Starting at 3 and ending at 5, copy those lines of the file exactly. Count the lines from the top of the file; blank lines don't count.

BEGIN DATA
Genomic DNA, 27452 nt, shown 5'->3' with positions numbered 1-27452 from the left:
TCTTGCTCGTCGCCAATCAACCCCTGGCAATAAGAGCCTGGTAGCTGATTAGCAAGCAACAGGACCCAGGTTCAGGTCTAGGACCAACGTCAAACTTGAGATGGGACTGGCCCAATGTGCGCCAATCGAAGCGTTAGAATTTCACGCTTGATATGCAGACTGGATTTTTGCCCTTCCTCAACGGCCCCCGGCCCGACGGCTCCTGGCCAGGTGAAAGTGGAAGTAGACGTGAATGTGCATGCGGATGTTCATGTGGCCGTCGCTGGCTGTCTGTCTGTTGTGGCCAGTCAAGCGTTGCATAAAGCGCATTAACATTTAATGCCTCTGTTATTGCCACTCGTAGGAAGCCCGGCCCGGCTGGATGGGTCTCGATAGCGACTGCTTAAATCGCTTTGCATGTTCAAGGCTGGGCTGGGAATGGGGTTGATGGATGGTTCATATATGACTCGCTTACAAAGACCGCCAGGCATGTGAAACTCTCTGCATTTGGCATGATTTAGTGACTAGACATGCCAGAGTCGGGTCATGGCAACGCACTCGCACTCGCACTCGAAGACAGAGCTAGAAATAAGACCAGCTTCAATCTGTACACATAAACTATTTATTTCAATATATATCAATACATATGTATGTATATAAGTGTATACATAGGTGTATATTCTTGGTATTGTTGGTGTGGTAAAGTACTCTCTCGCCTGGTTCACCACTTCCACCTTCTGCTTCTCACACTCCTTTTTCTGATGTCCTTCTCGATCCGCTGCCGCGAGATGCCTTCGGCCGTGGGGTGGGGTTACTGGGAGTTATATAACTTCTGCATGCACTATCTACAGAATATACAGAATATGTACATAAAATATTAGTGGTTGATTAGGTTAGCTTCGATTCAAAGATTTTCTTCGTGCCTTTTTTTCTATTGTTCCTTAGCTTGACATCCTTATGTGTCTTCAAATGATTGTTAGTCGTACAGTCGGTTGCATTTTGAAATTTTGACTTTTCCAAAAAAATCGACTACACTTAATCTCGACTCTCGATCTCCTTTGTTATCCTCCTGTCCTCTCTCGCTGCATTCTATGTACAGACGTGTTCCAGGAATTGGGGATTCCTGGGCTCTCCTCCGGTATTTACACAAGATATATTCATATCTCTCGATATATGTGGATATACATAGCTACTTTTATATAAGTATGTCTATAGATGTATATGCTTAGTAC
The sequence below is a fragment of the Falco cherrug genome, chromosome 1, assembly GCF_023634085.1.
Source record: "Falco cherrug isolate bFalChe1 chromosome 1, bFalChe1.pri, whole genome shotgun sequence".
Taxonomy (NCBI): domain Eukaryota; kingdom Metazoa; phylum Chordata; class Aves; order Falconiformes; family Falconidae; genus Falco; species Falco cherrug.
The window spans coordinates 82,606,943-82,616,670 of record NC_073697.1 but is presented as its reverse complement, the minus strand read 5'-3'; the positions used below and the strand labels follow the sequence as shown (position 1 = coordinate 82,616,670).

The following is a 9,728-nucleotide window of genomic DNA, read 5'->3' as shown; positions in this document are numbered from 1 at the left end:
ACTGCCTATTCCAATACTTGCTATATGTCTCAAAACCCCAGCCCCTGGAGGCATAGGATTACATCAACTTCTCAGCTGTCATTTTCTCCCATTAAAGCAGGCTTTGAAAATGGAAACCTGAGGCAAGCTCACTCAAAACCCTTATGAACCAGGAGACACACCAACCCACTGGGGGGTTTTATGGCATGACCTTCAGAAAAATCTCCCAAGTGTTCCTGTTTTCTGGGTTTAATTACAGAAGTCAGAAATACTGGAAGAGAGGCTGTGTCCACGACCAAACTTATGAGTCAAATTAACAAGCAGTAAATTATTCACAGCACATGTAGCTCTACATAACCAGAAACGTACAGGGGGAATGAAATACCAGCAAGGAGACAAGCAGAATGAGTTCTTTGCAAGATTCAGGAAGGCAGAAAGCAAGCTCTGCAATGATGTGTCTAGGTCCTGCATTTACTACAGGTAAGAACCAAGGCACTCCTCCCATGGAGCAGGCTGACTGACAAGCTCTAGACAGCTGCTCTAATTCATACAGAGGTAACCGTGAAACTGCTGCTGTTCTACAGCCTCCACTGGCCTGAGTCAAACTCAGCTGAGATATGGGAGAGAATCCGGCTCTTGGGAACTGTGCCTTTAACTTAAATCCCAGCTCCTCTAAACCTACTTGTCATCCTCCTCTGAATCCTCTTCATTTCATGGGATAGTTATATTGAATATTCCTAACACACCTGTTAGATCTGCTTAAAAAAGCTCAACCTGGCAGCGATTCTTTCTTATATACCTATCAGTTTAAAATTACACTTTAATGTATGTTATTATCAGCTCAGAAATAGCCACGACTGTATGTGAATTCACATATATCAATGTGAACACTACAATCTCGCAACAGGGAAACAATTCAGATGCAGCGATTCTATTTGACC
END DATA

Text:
The sequence below is a fragment of the Falco cherrug genome, chromosome 1, assembly GCF_023634085.1.
Source record: "Falco cherrug isolate bFalChe1 chromosome 1, bFalChe1.pri, whole genome shotgun sequence".
Taxonomy (NCBI): domain Eukaryota; kingdom Metazoa; phylum Chordata; class Aves; order Falconiformes; family Falconidae; genus Falco; species Falco cherrug.